IN UKRAINE they found a Scottish word for their former first family and its business: the “clan”.

Friends and relatives of ousted president Viktor Yanukovych did very well during his years in power.

His son Oleksandr , 44, was valued at a cool half a billion dollars before the so-called Maidan revolution swept his “papa” from power in 2014. His dad, whose opulent country home outside Kiev shocked the nation after his overthrow, was estimated to be worth 20 times more.

Both men are now in hiding in Russia as corruption cases proceed. The Yanukovych years ended in a separatist revolt, backed by Russia’s Vladimir Putin, that still simmers in his old homeland of eastern Ukraine.

It was on Mr Yanukovych’s watch that Ukraine suffered a boom in the marketing of off-the-peg “offshore firms”, including tax-free Scottish ones called limited partnerships or SLPs. Oleksandr is said to have had one. But so too did thousands of Ukrainians, for a whole variety of reasons, including fear of “asset grab” that corrupt authorities or business rivals.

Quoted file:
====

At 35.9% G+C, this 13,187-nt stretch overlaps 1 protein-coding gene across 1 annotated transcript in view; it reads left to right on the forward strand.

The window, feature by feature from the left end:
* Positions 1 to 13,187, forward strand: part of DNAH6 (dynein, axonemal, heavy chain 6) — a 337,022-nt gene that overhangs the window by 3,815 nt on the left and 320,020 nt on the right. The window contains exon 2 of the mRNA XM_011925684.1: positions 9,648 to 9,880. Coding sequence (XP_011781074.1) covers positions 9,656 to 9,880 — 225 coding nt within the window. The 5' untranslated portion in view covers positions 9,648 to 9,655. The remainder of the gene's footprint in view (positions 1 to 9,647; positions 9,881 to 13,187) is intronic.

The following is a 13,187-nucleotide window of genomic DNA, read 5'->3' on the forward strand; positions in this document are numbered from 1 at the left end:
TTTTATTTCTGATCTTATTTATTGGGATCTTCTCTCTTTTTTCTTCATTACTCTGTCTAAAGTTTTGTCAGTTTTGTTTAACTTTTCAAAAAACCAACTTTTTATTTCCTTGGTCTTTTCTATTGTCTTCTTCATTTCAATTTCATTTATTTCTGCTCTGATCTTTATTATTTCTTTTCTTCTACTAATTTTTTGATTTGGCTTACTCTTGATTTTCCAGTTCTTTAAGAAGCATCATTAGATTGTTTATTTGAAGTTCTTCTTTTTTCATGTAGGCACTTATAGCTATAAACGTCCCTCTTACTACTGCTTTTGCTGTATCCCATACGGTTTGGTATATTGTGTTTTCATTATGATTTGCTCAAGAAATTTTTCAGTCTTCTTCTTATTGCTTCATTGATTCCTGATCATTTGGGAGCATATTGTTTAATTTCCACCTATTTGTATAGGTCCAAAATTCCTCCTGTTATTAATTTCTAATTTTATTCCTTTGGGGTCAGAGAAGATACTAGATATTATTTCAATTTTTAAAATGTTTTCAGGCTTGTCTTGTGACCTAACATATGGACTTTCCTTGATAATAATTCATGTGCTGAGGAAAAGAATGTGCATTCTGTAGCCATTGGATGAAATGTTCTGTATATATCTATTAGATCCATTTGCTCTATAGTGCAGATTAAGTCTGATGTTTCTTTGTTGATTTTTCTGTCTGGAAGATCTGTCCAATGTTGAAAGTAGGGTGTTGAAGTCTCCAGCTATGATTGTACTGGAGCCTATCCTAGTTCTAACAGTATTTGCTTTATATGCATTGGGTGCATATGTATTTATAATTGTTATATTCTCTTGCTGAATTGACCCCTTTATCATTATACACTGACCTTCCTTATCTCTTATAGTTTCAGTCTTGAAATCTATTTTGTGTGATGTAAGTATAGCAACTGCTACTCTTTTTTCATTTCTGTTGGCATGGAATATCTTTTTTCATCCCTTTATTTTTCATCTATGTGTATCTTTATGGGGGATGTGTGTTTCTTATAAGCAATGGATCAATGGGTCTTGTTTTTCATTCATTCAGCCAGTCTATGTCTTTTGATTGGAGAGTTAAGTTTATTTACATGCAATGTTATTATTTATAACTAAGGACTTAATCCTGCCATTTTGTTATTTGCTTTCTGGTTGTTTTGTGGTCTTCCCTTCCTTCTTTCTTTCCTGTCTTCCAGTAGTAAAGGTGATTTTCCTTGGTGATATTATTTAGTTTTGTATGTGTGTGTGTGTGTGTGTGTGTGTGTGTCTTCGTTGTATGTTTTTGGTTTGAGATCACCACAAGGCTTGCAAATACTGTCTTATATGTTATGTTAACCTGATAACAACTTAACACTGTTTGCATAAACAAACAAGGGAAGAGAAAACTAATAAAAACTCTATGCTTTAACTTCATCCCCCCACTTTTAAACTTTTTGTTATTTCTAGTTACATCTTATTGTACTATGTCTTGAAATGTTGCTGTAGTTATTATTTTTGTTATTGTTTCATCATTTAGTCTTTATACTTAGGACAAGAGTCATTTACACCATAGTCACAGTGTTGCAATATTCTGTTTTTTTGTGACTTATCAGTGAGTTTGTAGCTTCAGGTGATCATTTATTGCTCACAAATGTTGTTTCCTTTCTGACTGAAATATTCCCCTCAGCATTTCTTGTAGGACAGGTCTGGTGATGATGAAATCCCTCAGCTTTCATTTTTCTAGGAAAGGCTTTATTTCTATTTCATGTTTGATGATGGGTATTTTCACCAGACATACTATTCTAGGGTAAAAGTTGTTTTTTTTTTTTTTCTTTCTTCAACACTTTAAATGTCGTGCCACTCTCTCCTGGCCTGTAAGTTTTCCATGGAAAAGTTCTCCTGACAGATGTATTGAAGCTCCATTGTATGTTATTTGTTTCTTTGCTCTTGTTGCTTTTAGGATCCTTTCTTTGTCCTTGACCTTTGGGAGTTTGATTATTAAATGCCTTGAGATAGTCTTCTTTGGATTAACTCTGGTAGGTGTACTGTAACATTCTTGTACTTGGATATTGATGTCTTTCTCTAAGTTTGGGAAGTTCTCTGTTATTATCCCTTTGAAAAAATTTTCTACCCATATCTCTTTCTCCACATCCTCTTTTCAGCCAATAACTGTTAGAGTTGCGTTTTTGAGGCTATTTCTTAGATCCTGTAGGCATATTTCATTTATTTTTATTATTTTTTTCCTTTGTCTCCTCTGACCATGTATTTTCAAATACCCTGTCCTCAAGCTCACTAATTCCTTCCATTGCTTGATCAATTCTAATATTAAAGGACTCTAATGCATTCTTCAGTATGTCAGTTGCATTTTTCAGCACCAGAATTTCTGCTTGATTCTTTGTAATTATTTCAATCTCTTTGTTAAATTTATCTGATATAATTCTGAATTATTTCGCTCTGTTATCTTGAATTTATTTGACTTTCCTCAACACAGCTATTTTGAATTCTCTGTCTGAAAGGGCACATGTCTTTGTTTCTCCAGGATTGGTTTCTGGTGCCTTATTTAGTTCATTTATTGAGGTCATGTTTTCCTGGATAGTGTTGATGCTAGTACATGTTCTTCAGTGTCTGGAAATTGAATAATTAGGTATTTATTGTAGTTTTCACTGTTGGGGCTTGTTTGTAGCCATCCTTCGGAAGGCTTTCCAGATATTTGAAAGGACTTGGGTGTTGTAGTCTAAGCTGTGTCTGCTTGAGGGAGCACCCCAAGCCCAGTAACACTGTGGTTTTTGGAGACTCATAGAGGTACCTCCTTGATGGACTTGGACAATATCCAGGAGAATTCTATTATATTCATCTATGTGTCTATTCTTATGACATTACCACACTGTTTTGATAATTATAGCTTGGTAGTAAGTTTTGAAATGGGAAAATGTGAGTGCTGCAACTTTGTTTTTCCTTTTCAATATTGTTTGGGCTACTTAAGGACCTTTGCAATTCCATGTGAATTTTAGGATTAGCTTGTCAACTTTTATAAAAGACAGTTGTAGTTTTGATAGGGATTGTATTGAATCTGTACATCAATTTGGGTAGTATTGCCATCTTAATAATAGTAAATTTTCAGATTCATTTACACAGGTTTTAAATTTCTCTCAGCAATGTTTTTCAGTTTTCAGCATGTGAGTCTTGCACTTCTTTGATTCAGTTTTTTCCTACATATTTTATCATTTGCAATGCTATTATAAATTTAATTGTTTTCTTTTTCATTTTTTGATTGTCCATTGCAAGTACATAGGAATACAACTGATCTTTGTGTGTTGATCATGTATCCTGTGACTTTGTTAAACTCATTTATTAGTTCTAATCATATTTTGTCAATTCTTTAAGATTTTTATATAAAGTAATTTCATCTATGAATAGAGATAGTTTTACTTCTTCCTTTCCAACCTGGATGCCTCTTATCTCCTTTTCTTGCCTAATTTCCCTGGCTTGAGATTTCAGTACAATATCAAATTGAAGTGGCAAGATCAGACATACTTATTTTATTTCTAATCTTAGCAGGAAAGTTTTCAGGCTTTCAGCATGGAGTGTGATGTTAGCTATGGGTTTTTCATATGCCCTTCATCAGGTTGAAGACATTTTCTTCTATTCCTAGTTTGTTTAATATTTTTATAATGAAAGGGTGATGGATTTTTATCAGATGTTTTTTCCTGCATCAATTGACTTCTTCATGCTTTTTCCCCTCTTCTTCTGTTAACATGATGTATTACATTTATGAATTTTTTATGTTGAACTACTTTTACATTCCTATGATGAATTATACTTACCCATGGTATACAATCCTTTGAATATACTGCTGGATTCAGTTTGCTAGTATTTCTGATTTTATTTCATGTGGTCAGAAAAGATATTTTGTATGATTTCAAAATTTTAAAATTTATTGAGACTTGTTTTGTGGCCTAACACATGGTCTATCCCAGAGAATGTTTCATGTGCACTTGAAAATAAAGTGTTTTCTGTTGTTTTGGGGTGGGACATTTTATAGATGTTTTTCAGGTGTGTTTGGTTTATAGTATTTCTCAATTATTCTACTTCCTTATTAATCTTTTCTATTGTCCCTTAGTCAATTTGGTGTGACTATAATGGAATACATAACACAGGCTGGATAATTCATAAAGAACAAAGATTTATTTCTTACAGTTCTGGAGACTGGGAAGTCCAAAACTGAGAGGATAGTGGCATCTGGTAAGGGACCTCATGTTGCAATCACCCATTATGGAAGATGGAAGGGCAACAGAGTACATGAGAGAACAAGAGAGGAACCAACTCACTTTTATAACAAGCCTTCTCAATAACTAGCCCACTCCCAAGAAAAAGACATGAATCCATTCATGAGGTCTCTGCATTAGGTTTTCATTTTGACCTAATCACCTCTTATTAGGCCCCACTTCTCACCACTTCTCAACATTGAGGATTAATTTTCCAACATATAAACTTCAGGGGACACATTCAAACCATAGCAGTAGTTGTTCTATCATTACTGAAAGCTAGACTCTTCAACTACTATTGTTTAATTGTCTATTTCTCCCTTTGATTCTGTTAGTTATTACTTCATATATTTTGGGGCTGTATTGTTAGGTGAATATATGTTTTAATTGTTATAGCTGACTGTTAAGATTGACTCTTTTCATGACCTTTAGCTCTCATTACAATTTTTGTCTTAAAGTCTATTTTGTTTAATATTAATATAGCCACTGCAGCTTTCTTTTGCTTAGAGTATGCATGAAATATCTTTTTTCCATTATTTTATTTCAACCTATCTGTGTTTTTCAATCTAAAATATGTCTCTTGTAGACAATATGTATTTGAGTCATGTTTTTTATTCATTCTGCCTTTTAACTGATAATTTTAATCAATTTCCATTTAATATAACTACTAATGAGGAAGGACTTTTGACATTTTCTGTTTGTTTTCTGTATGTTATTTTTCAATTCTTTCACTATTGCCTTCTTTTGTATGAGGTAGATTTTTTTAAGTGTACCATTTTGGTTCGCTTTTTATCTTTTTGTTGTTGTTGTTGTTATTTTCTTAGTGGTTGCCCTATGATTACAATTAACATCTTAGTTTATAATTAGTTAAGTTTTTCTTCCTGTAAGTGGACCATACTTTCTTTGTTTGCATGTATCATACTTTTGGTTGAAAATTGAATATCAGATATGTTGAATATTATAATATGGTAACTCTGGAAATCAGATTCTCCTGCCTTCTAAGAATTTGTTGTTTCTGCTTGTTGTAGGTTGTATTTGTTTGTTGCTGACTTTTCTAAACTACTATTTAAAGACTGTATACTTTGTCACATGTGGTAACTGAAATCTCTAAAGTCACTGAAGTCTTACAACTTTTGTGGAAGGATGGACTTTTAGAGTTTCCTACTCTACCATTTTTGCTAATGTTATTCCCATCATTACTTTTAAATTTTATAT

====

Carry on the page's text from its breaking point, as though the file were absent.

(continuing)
This newspaper has documented scores of examples of the abuse of such Scottish entities by unethical businesses or criminal groups in Ukraine, including corrupt arms dealers.

And SLPs are still being sold online in Ukraine - and other parts of the former Soviet Union, despite new transparency rules in both the UK and Ukraine.

SLPs, of course, as we have reported, have also been used for mass money-laundering out of Moldova, Russia and Azerbaijan and as fronts for Israel’s binary options industry, essentially fraudulent online gambling.

But it is not just the Yanukovych clan in Ukraine which has been linked to SLPs. The husband of former Ukrainian prime minister Yulia Tymoshenko, who stood against Mr Yanukovych in 2010 elections, previously declared an interest in an SLP.

That firm was called Toulouse Net. It has failed to name its “person of significant control” under new UK rules. It is not alone in doing so. SLP owners may just be one of the biggest “clans” of Ukraine.